TomTom could have used a Linux kernel that did not violate Microsoft's FAT patents (which, BTW, is not a patent for FAT itself, but rather a patent for a method of writing both a long filename (LFN) and a short filename (the old 8.3 style filename) for the same file on a FAT32 filesystem).

See here:
http://www.osnews.com/permalink?421336

However, Microsoft probably offered TomTom a deal such that it was far easier, quicker and cheaper to settle out of court with Microsoft rather than take this to court.

I'd imagine that most of these issues are similar. Linux doesn't infringe but it is easier and cheaper to settle with Microsoft out of court than it would be to take it to court.

Reply Score: 2

the most dangerous part
by niemau on Wed 28th Apr 2010 16:34 UTC
niemau
Member since:
2007-06-28

the most ridiculous part is that whenever these MS linux patent licensing deals rear their ugly heads, specific patent infringements are nearly never made public, making it impossible to work around their supposed IP.

it's ridiculous that it's being allowed to happen over and over again.

Edited 2010-04-28 16:34 UTC

Reply Score: 3

RE: the most dangerous part
by vivainio on Wed 28th Apr 2010 20:39 UTC in reply to "the most dangerous part"
vivainio Member since:
2008-12-26

the most ridiculous part is that whenever these MS linux patent licensing deals rear their ugly heads, specific patent infringements are nearly never made public, making it impossible to work around their supposed IP.


Also, everytime these shenanigans are pulled, we see statements like this:

“We are pleased to continue our collaboration with HTC.”

Whenever lawyers are "pleased", it means someone is getting screwed badly. This time it appears to be Google.

Reply Score: 2

Here's the clue...
by mrhasbean on Wed 28th Apr 2010 18:03 UTC
mrhasbean
Member since:
2006-04-03

The agreement expands HTC’s long-standing business relationship with Microsoft.


The likely conversation (paraphrased ;) ):

Microsoft: Hey HTC, you guys have built Windows Mobile products in the past haven't you? You'd like to do that again at some stage I gather?

HTC: Well, yer, sure.

Microsoft: So it wouldn't look good if we were suing you for infringing our IP then would it?

HTC: Umm, I suppose not.

Microsoft: Ok, we have an understanding then...

HTC have a vested interest in coming to an agreement with Microsoft, they don't with Apple. So please, believe the PR spin as you seem to do with everything Microsoft, but don't try to again make it look like something it isn't. It's business. Nothing more, nothing less. Just like Adobe and Google being in bed is business. And just like Apple these companies will put whatever spin on it they want to make it look positive in the media. None are any better than the others.

At least there are many posters here who can see the logic of that.

Reply Score: 0

RE: Here's the clue...
by Thom_Holwerda on Wed 28th Apr 2010 18:08 UTC in reply to "Here's the clue..."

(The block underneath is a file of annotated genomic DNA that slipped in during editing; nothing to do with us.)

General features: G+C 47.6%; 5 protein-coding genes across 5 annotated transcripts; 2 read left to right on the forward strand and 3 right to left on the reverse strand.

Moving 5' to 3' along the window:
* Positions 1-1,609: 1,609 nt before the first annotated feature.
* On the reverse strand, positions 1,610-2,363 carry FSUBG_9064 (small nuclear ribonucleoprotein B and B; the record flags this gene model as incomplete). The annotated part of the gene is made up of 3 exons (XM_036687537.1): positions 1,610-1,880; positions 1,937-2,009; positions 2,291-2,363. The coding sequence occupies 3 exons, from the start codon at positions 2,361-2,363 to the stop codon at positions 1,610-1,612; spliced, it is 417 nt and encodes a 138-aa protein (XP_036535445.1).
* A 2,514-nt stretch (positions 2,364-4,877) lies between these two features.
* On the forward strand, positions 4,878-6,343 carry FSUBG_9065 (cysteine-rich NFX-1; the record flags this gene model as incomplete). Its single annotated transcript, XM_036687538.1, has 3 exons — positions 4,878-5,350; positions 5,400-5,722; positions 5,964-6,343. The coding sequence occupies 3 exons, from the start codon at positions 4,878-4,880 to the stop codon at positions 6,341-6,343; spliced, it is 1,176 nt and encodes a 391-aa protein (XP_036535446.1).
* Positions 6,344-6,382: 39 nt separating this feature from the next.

Thom_Holwerda Member since:
2005-06-29

At least there are many posters here who can see the logic of that.


I see you are once again busy ignoring the stuff I actually write in favour of whatever ghosts roam around in your head.

What part of "However, considering the US patent system, these Microsoft patents probably won't be any better than the mostly software-related patents Apple is using to sue HTC. Worse yet, this opens the door for Microsoft to strong-arm other Android phone makers into similar deals - potentially scaring OEMs away from using Android." is part of "the PR spin" I'm supposedly "believ[ing] as [i] seem to do with everything Microsoft"? Once again, you are talking out of your ass solely to discredit me - all because I have the audacity to dislike Apple's business practices.

I see you are continuing your smear campaign. Noted.

Reply Score: 1

RE[2]: Here's the clue...
by Windows Sucks on Thu 29th Apr 2010 00:43 UTC in reply to "RE: Here's the clue..."
Windows Sucks Member since:
2005-11-10

Update: Microsoft deputy general counsel of intellectual property Horacio Gutierrez just sent us a statement saying that the company's been "talking to several device manufacturers to address our concerns relative to the Android mobile platform." We're taking that to mean the same as above: Microsoft isn't too interested in suing any of its Windows Mobile / Windows Phone partners, so it's trying to work out patent license deals with those companies in advance of any nastiness. It's an interesting strategy: patents forbid anyone from making, using, or selling your invention, so Redmond can protect its partners while still leaving open the possibility of a lawsuit with Google itself down the line. In fact, we'd almost say it seems like Microsoft's agreement with HTC is as much of a threat to Google as Apple's lawsuit -- Redmond's basically saying you can't sell an Android device without paying a license fee, and we'd bet those fees are real close to the Windows Phone 7 license fee. Clever, clever -- we'll see how this one plays out. Here's Horacio's full statement:

Microsoft has a decades-long record of investment in software platforms. As a result, we have built a significant patent portfolio in this field, and we have a responsibility to our customers, partners, and shareholders to ensure that competitors do not free ride on our innovations. We have also consistently taken a proactive approach to licensing to resolve IP infringement by other companies, and have been talking with several device manufacturers to address our concerns relative to the Android mobile platform.